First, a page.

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Programme highlights Monday, 14 May, 2001, 14:30 GMT 15:30 UK
Tory tax questions raised
Michael Portillo defends Tory tax cuts on Friday
How big are the Tory tax cut plans?

The Conservatives presented a cut-down conference this morning: a single theme - that 6 pence per litre cut in fuel duty, and a suggestion that European tax harmonisation could lock us into higher fuel prices in perpetuity.

But the party is finding it really hard to hold to the discipline it's tried to impose on itself.

A huge effort has been applied to maintaining a disciplined approach, based on 8 billion of supposed savings to be applied to various tax cuts.

More tax cuts?

But one unnamed Shadow cabinet minister told the Financial Times that the Tories were actually hoping to give back 20 billion in tax cuts by the end of the next Parliament.

That clearly opens the door to accusations of making 'irresponsible' promises.

Conservative Senior Vice-Chairman Tim Collins
Story is "knocked down"

Meanwhile a named party spokesman Ian Duncan-Smith, reverted to the long dead "Tax Guarantee" when - on GMTV - he seemed to rule out any tax increases under a Tory administration.

So when Francis Maude, the Foreign Affairs spokesman, addressed the press this morning, he had some difficult questions to answer.


He insisted that the 20 billion figure mooted today had no basis in reality but did say that the 8 billion figure for tax cuts was a minimum and that further cuts would be considered if realistic.

So what might the figure be? It was a question left hanging. William Hague too ducked the question about a twenty billion tax cut. The Shadow Chancellor Michael Portillo also tried to brush the supposed 20 billion cut aside, saying it was "not a figure he would use".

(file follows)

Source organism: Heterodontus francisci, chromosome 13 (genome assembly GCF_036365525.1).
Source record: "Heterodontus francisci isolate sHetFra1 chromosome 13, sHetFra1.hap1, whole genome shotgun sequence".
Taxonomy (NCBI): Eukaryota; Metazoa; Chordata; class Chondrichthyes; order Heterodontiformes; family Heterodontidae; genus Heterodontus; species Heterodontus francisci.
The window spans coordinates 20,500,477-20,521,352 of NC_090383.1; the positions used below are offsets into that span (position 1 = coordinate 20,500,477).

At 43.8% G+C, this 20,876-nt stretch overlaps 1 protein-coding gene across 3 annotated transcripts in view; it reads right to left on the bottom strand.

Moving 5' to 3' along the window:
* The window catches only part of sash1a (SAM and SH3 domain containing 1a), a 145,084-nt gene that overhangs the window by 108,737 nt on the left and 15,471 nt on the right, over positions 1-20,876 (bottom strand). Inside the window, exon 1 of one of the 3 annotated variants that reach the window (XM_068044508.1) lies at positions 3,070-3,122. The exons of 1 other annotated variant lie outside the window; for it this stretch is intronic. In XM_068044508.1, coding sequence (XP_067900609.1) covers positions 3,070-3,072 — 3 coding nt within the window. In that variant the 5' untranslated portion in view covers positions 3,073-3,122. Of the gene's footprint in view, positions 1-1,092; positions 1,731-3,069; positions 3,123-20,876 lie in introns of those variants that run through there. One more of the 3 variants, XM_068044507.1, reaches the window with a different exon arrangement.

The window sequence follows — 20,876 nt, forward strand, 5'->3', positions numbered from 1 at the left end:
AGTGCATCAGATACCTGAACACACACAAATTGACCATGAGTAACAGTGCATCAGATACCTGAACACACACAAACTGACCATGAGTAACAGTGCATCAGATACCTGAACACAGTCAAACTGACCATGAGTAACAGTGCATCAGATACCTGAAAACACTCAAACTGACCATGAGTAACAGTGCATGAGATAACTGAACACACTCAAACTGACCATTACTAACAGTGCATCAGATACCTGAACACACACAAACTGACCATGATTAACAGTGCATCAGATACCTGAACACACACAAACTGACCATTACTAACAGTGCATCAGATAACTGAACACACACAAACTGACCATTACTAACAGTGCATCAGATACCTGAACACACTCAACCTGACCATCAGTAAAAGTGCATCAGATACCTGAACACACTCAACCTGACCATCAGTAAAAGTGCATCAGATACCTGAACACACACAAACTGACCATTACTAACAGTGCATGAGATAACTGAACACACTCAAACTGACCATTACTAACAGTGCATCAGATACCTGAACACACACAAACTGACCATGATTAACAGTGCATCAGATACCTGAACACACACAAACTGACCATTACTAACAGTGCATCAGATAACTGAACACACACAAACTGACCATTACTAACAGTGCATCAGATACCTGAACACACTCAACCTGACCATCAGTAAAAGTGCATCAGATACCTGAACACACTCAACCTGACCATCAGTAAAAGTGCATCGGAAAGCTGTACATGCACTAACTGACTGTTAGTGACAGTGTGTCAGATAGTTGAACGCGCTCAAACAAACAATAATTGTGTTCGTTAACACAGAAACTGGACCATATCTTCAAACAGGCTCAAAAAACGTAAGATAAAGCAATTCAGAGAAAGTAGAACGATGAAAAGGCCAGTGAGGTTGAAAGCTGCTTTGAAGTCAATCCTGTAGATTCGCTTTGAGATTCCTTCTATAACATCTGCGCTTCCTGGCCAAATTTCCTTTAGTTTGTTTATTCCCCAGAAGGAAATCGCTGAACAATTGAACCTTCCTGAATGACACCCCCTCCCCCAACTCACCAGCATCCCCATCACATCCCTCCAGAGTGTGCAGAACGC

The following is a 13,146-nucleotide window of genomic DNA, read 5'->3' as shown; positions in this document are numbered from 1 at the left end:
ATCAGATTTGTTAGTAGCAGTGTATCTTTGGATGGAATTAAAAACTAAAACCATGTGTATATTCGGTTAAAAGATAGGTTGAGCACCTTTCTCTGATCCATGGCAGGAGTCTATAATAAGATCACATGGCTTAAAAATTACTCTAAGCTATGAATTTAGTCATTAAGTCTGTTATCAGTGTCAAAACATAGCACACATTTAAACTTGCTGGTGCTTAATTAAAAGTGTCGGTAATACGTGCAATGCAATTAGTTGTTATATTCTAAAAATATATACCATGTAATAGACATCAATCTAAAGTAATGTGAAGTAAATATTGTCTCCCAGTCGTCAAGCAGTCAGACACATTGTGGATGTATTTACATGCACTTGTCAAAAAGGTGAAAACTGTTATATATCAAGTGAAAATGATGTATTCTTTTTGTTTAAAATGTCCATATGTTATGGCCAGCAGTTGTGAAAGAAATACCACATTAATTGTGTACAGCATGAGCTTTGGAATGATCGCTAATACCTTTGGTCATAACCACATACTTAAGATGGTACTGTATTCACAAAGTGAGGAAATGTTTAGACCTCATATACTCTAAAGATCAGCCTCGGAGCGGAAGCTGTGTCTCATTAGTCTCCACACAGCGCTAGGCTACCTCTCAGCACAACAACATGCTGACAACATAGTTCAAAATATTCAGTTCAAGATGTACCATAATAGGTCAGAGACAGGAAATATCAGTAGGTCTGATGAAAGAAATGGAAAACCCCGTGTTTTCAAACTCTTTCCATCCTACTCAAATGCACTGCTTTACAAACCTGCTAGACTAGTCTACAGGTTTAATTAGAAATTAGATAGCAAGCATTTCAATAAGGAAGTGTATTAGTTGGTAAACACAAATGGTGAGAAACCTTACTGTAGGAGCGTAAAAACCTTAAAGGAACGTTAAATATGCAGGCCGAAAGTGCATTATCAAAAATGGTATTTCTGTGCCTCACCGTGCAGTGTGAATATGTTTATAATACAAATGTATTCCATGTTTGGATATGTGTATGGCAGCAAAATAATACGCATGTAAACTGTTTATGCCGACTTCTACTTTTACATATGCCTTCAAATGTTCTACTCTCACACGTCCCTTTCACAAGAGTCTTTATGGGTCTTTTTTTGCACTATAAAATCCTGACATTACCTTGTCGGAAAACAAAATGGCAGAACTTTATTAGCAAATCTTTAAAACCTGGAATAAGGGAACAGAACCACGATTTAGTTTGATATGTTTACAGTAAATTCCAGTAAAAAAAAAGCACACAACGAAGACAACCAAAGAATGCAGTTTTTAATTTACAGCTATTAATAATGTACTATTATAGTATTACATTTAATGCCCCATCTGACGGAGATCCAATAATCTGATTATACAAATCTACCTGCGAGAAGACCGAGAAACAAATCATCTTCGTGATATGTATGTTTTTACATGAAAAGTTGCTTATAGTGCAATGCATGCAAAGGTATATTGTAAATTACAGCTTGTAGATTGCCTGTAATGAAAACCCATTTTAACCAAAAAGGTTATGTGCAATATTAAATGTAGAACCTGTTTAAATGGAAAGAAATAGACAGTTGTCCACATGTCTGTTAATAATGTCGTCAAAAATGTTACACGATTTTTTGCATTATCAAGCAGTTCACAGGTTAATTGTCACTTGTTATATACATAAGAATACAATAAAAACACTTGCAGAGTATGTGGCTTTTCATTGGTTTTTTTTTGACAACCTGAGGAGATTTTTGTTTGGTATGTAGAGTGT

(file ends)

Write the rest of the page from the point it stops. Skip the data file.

Francis Maude at this morning's Conservative Press Conference
20bn rumours: no basis in reality

Back at the morning press conference, reporters pressed Mr Maude repeatedly on Ian Duncan-Smith's apparent resuscitation of the Tax Guarantee - that a Conservative Government wouldn't raise taxes AT ALL, direct or indirect: it all flustered Mr Maude. He claimed that the need for such a commitment did not arise because the Conservatives have committed themselves to cutting taxes, unlike Labour and the Liberal Democrats.

He said that Labour's spending plans amounted to a tax increase guarantee.

When pressed by reporters, he would not be drawn on whether the same problem arose for the Conservatives - unless they pledged no tax rise at all, wouldn't they be caught on the same tax/spend hook?

Collins answers queries

The World at One questioned the Conservatives' Senior Vice chairman, Tim Collins, about their projected tax cuts.

He denied there was any division in the party over the size of cuts and said the Financial Times' story had been "knocked down".

He told us that the only figure on tax cuts that the Conservatives were putting forward at this election was the predicted 8 billion described in the Conservative Manifesto.

He did say that there was a general aspiration to reduce taxes further as the economy grew, but that the official figure was 8 billion - which would be used for cutting petrol tax, taking pensioners out of tax and abolishing taxes on savings.

However, Mr Collins would not give an answer on whether the Conservatives would guarantee not to raise taxes.

Tim Collins
"A single report in a single newspaper from an anonymous figure"
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